“I think he felt he hadn’t really developed on the Pro Conti level because you’re either good enough or you’re not there. If you’re not good enough there then they don’t waste time, they just move on rather than see him for what he is – a huge talent, who just needs time to develop. He’s proved that by finishing in the top ten at the Tour de Yorkshire.”
Success at the highest level breed success further down the ladder too, and Hammond believes seeing their team-mates thrive can only be a good thing for the squad’s younger riders.
He said: “The really pleasing thing for me is it’s not just one rider doing well, they’re really all coming on.
“Tristan Robbins and Joe Evans can see that as well. They’re training alongside those riders in Mallorca and then the next time they seem them they’re on the telly at the Tour de Yorkshire with the best riders in the world.
“It does make my job easier, not having to coax that ambition out of them. As long as your team is competitive it makes that progression very believable.”
Hammond also believes the progress in the domestic side of the sport in Britain has helped to buoy the motivation of riders and, more importantly, keep them on British shores.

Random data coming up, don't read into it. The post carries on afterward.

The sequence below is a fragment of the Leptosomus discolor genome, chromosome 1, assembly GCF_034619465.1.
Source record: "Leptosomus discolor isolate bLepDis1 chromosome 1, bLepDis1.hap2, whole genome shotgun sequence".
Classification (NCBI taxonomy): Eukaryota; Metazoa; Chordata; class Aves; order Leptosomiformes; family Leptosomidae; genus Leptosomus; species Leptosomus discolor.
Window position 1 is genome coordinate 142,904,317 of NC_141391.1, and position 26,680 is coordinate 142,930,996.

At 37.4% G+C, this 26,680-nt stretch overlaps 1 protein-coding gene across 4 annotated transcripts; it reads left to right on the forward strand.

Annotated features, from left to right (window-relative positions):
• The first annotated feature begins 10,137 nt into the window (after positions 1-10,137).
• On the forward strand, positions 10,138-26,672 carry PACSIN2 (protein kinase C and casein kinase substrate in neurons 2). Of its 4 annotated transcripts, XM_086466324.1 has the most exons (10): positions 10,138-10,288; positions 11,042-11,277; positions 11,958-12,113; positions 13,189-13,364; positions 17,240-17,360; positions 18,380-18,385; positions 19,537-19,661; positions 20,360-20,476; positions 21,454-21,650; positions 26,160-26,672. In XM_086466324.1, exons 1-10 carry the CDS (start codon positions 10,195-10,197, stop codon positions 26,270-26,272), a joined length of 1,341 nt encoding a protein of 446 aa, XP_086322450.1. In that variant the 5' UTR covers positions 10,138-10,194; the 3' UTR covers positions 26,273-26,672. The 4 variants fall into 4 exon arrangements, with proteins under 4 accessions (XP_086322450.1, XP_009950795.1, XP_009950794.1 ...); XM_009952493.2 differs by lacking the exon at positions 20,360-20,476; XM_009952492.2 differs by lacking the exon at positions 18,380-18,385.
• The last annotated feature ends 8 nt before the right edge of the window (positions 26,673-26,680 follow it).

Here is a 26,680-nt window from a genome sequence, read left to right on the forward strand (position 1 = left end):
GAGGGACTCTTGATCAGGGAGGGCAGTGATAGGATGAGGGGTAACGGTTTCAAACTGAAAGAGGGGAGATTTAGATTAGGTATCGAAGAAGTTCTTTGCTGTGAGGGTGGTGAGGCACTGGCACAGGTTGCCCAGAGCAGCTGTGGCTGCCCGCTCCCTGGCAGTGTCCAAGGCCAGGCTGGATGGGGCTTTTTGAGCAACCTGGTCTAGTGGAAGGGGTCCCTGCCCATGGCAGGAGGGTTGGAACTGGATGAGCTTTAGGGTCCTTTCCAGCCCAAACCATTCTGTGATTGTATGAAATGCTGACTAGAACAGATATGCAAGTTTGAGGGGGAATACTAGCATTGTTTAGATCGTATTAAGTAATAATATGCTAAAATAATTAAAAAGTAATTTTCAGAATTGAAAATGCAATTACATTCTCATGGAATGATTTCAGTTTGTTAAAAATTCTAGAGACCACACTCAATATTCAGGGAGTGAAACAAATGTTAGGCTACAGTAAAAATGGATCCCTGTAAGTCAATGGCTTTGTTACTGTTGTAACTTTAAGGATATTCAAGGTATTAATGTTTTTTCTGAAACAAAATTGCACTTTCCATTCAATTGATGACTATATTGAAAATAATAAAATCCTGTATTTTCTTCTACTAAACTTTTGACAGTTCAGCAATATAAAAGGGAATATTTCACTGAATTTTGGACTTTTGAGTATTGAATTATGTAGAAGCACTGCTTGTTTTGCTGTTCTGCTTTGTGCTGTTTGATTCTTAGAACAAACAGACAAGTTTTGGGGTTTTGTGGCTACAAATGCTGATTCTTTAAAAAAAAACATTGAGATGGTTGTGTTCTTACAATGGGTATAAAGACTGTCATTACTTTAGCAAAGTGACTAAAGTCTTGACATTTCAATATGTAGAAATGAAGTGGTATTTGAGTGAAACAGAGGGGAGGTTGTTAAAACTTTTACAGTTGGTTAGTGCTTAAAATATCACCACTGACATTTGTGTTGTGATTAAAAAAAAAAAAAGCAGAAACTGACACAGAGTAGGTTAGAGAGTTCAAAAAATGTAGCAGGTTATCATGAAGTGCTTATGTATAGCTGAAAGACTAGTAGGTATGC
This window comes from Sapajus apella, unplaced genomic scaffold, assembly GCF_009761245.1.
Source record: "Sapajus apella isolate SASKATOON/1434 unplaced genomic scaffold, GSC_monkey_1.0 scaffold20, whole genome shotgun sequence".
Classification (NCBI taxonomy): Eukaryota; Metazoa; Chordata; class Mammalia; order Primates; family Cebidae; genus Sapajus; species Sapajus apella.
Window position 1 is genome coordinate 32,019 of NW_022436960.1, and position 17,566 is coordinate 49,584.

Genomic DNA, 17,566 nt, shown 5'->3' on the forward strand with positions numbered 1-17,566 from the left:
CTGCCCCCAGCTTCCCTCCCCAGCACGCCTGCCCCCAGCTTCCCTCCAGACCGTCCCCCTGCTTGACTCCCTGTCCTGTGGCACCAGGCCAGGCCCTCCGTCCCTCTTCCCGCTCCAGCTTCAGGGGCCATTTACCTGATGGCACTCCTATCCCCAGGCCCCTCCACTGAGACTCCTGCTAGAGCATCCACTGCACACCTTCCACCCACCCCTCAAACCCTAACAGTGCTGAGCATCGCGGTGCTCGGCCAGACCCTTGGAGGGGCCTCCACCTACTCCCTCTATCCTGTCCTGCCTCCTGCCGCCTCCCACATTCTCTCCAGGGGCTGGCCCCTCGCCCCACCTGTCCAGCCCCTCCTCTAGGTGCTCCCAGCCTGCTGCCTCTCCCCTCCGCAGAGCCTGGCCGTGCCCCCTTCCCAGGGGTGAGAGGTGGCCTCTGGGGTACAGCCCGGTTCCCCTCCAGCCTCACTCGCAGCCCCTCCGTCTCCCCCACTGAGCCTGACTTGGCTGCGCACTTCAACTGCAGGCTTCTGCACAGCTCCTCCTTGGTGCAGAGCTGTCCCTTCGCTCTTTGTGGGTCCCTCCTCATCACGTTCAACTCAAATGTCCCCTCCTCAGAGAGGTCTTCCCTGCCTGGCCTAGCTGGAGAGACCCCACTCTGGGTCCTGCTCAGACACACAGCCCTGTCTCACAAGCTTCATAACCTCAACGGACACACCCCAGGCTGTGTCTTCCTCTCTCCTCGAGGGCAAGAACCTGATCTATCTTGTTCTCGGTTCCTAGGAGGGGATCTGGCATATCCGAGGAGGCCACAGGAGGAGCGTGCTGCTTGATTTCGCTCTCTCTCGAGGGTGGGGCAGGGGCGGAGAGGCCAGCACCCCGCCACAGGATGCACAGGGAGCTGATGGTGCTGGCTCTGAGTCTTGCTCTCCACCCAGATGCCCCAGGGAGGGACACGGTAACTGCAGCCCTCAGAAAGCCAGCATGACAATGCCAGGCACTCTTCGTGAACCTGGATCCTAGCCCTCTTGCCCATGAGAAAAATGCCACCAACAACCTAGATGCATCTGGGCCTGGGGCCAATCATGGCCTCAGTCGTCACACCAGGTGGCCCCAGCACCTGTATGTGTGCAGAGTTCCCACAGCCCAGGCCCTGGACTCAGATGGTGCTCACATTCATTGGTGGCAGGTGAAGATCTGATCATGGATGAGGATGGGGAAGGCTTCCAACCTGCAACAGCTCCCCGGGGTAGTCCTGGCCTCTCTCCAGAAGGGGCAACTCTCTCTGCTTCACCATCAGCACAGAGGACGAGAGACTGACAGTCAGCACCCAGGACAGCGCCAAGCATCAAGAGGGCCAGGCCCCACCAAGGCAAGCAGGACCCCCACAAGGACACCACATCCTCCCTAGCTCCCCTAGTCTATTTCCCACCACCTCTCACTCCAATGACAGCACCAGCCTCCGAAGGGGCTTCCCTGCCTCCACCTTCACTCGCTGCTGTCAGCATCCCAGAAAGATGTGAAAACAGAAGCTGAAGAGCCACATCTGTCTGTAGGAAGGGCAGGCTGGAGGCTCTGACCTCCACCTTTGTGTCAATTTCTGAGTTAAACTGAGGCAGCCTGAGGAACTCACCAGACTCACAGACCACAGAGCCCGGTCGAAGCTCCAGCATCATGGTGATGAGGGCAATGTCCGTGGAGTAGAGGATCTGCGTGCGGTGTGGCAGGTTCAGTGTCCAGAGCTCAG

There’s no reason for a British rider to have to go and live above a grotty little chip shop in Belgium in the hope of making it professionally
“There’s no reason why you have to go and live above a grotty little chip shop in Belgium in the hope of making it professionally anymore,” he said.
“The level of the support for the teams and the level of the races has massively improved.”
After a successful start to the year, and with the Tour Series title in the bag, what’s next for the British UCI Continental team and how do you motivate the riders to keep performing?
The latter, Hammond admits, is the easy part – with a calendar packed with big races, peaking with the Tour of Britain.
“The first half of the year, for me, was actually the smaller of the two in terms of goals,” he said. “The second half of the year is the one we really want to be ticking them off.
“We’ve got some big, high-profile races to ride. Obviously there’s the Tour of Britain, but first it all kicks off with RideLondon and then we’re going to two more international stage races in August. The guys are hugely motivated for them.
“RideLondon is one of the biggest one-day races in the world and the Tour of Britain has grown massively. It’s the bigger half of the year for us, but the easier one to motivate the riders.
“It’s just up to me to give them the tools to perform. From the nationals onwards we want to be building up to the Tour of Britain and be more competitive that we were 12 months ago.”
Madison-Genesis’ performances have been more than competitive so far this year and success, as they say, breeds success. Watch this space.